After the 2018 watershed assessment, the Iowa DNR began to work with a private engineering firm, FYRA Engineering Inc., to identify additional restoration practices that can be implemented within the watershed as well as in-lake improvements that can lessen sedimentation from the lake’s agriculture-intensive watershed and ultimately improve the lake’s water quality. Two new embankments will be constructed in critical areas of the Three-Mile Lake Wildlife Management Area (WMA). Three existing ponds on the Three-Mile Lake WMA will be dredged to increase capacity for sediment retention. Three-Mile Lake has a large (25 acres) sediment/nutrient retention basin at the upper end of the reservoir. However, over time this basin has become full of sediment that is beginning to spill over into the lake. FYRA is investigating options to improve this structure either through targeted dredging, raising the elevation of the silt dam, or constructing a secondary silt basin below the existing structure. The option selected to improve this important structure will depend on United States Army Corps of Engineers permitting as well as available funding. Two additional in-lake silt basins will also be constructed in reservoir tributaries that receive considerable sediment/nutrient delivery (Figure 8).
In addition to the sediment catchment basins, the Three-Mile Lake stakeholders plan to prevent shoreline erosion into the lake due to wind and wave action. Shoreline erosion can lead to increased turbidity and negatively impact the lake’s water quality. The water level will be lowered by a maximum of 12 feet beginning in fall 2022 for shoreline improvements. Many areas of the shoreline are eroding into the lake leading to water clarity issues. Over 1,300 feet of shoreline in critical need of repair will be deepened and armored with Class E rip rap. An additional up to 13,000 feet of shoreline will be armored with Class E rip rap to prevent future shoreline erosion into the lake. Fishing jetties are popular locations for shoreline anglers to access the lake. Two of the 10 existing fishing jetties will be extended and three of the fishing jetties will be benched to create improved shoreline fishing opportunities for anglers.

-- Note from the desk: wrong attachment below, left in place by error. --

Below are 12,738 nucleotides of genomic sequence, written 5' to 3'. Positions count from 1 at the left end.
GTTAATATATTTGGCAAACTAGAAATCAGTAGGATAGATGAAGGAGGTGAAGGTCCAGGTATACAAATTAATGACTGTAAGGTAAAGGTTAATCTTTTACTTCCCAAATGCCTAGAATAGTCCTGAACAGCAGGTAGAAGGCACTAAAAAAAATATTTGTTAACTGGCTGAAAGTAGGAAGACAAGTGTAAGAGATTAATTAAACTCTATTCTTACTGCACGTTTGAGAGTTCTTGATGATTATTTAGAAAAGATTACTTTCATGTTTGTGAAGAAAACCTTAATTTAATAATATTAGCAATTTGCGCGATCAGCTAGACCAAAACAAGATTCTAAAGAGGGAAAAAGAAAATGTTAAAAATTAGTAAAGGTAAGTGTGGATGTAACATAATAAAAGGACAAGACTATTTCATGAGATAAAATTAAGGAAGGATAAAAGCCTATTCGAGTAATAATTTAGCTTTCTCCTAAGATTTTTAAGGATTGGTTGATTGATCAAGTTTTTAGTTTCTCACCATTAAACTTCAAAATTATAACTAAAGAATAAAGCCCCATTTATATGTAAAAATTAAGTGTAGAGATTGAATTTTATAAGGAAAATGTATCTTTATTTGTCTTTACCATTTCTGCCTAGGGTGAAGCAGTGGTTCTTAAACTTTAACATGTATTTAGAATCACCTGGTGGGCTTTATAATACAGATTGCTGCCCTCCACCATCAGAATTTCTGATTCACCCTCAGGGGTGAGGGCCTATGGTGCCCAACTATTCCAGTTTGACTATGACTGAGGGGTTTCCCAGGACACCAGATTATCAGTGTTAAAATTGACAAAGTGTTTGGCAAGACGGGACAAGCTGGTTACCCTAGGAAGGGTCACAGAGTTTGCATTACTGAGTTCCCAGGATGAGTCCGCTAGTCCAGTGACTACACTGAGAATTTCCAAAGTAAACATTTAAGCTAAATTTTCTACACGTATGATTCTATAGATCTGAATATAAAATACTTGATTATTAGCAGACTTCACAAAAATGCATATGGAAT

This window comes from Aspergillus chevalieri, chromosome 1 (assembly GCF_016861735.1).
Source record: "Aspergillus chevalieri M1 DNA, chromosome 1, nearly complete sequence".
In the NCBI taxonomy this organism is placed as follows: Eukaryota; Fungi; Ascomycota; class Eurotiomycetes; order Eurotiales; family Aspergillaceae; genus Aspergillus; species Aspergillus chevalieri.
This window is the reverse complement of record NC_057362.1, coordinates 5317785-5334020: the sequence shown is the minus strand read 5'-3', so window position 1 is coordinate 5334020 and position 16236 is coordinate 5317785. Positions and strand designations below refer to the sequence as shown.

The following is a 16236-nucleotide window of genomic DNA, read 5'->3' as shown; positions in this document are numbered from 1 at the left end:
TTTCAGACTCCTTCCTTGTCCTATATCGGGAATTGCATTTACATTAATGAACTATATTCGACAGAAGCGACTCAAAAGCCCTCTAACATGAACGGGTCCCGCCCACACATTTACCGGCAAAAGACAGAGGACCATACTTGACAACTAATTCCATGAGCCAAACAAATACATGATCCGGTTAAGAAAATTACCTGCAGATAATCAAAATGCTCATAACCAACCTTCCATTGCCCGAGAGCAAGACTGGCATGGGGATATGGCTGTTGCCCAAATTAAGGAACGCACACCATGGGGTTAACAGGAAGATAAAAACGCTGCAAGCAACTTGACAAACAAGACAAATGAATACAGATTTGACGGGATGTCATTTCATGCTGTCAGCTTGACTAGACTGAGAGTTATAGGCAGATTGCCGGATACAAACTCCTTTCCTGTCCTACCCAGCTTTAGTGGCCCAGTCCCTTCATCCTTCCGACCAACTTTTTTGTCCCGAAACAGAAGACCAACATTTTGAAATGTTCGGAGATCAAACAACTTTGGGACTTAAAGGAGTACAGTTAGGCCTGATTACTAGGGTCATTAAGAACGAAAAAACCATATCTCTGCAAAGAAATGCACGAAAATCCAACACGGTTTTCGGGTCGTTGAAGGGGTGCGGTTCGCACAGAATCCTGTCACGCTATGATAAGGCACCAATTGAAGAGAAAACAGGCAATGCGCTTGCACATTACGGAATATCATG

Fish habitat is an important component of reservoir fish management. Sportfish need a diversity of fish habitat for spawning, foraging, cover from predators, and winter and summer refuge. Some fish habitat structures (ie. dirt mounds, rockpiles, cedar tree brushpiles) were constructed when Three-Mile Lake was constructed in the early 1990’s. In 2016-2017, cedar tree brushpiles and rockpiles were added to the lake using donated materials. However, quality fish habitat is still lacking at Three-Mile Lake especially rock structures. The rock structures create small crevices that attract aquatic invertebrates. Aquatic invertebrates are an important food source for fish therefore fish are attracted to the structures. These structures can improve fishing success for anglers as well. While the lake is lowered in 2022-2024, rock fish habitat structures including 30 gravel spawning areas (Figure 9a), 20 rockpiles, 10 rock fields (Figure 9b), 10 rock reefs (Figure 9c), and five extra wide rock reefs will be constructed to improve rock fish habitat in the lake. Overall these fish habitat enhancements will improve the quality of fish habitat available to sportfish in Three-Mile Lake and improve fishing success for anglers by acting as “fish attractors.”